|C-2 Air Yacht|
|One of the XHL-1s|
|National origin||United States|
The Loening C-2 Air Yacht was an amphibious airliner produced in the United States at the end of the 1920s, developed from the OL observation aircraft the firm was producing for the US military. It was a two-bay biplane of unconventional design, with a tall, narrow fuselage that nearly filled the interplane gap. The pilot (and sometimes one passenger) sat in an open cockpit at the top of the fuselage, with the engine mounted in front of them. Underneath the fuselage was a long "shoehorn"-style float, that extended forward underneath the engine and propeller. Four to six passengers could be accommodated in a fully enclosed cabin within the fuselage. The main units of the undercarriage retracted into wells in the sides of the fuselage. Stabilising floats were fitted against the undersides of the lower wing.
The C-2 was produced in two versions, the C-2C with a Wright Cyclone engine and the C-2H with a Pratt & Whitney Hornet. Two examples of this latter version were evaluated by the USMC as air ambulances under the designation XHL-1.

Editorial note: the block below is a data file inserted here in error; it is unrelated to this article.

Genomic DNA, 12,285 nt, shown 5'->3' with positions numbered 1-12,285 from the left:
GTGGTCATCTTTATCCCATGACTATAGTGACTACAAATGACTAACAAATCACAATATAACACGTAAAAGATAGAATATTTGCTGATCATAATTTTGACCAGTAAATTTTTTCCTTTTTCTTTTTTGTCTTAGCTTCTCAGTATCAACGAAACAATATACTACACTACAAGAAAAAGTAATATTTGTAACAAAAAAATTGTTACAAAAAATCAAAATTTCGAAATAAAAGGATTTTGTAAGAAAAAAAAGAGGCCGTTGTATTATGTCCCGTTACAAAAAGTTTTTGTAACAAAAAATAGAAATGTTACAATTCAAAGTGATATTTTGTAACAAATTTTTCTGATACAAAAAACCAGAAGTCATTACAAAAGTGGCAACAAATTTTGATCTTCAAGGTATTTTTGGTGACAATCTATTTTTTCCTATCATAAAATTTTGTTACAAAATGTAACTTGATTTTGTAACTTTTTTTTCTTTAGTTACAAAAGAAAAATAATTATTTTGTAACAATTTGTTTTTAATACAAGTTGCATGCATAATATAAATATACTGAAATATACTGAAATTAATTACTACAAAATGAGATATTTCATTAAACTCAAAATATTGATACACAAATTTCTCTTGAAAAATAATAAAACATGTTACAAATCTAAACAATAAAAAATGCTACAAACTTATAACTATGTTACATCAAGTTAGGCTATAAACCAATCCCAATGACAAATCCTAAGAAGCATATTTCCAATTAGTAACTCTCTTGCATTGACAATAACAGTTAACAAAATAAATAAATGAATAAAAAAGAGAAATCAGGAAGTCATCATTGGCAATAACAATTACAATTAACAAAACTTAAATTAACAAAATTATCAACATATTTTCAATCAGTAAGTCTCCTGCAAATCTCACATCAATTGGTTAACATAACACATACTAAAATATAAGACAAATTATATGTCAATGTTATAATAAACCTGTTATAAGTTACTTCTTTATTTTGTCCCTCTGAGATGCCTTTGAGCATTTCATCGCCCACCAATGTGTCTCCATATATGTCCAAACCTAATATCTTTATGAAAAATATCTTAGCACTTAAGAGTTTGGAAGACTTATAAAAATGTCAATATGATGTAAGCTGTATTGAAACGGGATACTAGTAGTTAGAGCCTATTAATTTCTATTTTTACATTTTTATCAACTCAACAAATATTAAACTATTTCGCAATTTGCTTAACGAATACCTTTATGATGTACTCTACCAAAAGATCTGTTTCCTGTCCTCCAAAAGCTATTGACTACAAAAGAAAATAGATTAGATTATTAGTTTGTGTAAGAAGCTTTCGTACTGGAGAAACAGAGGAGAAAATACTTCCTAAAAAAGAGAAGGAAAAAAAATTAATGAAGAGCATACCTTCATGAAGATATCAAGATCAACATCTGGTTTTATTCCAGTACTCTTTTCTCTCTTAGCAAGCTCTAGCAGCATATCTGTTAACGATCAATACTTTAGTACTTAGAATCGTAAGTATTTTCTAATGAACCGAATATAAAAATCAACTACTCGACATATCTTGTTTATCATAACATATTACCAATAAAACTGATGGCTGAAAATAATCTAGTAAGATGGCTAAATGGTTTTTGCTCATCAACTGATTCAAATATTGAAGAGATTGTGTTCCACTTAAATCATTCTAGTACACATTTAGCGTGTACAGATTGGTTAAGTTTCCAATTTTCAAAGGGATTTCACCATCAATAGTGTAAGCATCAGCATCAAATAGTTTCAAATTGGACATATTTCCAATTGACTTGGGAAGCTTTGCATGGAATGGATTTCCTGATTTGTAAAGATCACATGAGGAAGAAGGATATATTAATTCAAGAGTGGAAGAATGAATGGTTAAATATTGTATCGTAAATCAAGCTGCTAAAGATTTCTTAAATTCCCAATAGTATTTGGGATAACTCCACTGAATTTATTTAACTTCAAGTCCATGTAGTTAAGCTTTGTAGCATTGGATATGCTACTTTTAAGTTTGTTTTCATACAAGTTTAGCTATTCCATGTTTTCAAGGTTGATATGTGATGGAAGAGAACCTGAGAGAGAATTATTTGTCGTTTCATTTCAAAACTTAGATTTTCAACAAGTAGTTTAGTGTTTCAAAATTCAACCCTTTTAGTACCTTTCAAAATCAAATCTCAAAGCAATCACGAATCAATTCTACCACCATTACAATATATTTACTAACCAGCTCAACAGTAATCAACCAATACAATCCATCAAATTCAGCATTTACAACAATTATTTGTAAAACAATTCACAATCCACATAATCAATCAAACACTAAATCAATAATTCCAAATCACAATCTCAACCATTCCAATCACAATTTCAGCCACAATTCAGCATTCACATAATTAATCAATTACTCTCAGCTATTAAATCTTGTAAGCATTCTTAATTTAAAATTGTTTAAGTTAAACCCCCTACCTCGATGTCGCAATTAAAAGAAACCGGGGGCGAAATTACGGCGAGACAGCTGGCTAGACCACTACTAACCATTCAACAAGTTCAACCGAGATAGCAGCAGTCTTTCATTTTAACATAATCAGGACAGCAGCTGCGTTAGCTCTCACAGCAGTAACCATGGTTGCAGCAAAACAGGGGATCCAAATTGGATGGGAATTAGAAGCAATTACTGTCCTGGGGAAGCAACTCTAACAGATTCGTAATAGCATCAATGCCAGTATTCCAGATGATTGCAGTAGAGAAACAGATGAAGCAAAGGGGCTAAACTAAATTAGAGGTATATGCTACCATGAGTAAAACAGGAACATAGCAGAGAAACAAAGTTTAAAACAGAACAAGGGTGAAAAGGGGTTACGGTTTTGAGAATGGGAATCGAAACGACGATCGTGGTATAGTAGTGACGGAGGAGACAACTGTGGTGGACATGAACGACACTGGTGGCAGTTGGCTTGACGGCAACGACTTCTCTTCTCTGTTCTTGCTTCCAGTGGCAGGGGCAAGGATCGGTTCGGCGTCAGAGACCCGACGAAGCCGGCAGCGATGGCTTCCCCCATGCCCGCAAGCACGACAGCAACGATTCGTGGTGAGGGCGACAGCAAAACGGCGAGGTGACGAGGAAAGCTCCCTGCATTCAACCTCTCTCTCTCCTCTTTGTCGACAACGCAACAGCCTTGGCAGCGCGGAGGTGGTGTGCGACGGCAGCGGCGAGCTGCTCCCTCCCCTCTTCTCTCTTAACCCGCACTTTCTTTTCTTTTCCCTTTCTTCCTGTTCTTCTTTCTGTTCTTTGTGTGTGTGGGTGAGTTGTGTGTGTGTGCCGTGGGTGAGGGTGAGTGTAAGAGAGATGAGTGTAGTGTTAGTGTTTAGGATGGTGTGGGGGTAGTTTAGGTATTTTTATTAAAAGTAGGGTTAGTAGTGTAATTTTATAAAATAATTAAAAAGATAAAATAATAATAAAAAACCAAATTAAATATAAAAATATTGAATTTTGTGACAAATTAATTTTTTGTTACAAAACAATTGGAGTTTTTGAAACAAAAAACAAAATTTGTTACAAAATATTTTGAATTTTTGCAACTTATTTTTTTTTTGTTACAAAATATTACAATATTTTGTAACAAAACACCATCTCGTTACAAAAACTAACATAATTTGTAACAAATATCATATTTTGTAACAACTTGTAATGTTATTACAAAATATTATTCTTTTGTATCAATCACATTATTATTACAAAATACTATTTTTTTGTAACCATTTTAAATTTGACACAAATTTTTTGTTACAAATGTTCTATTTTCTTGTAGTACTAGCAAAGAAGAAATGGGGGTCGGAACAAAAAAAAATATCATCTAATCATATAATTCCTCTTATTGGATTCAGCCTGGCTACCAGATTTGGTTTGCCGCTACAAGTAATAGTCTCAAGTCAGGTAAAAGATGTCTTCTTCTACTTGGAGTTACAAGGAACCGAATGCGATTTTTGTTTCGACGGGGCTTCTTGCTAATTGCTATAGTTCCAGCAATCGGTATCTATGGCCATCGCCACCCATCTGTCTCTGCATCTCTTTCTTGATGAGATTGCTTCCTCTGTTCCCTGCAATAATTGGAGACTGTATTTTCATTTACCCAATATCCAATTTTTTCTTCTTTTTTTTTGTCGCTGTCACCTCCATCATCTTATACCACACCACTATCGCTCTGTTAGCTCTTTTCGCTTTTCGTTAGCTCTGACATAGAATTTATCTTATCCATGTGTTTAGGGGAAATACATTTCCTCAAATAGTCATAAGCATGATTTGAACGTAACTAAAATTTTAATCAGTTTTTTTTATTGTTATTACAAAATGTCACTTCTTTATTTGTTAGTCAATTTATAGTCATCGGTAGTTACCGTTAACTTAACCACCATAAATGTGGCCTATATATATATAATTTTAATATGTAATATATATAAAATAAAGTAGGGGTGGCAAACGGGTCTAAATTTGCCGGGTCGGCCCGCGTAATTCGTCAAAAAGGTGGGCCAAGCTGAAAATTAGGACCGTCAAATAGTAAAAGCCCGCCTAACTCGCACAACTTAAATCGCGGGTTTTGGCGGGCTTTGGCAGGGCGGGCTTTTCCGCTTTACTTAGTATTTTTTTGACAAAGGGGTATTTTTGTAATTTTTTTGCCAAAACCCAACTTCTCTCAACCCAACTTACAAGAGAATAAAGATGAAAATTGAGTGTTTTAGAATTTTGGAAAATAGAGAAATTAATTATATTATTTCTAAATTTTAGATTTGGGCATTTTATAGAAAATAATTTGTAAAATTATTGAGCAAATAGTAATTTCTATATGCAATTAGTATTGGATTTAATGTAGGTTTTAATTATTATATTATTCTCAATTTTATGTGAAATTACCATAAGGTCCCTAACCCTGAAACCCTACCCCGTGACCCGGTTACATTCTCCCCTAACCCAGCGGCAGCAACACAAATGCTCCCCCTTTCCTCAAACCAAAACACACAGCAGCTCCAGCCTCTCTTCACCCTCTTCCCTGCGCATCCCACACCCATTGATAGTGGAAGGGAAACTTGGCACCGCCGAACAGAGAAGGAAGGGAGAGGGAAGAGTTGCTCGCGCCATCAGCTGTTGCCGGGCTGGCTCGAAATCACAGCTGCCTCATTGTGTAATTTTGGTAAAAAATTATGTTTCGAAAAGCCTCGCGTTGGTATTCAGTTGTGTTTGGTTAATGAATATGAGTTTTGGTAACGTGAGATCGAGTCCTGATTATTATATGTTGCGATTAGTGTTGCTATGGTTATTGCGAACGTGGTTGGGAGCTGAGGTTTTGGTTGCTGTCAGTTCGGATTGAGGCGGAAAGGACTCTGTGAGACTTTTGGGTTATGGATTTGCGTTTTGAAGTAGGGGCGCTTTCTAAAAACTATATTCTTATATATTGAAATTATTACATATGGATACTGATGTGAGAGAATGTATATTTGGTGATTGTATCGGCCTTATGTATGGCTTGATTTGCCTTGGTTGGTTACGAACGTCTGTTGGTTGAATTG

One C-2C, modified from an OL, was flown from New York City to Bergen by Thor Solberg in 1935, the first flight from the United States to Norway. Solberg christened the aircraft Leiv Eiriksson and used it to roughly re-trace its namesake's journey across the Atlantic (albeit from West-to-East, and by air) via Greenland, Iceland, and the Faroe Islands. This aircraft is now preserved in the Norsk Teknisk Museum in Oslo.
Two C-2Hs were also used by the firm Air Ferries in the 1930s before the San Francisco–Oakland Bay Bridge was completed to transport passengers between Oakland and San Francisco, cutting a normal forty-minute ferry boat ride to just six minutes.
The first commercial flights in Aruba were made in 1934 using a C-2H which had been purchased from Standard Oil in Venezuela.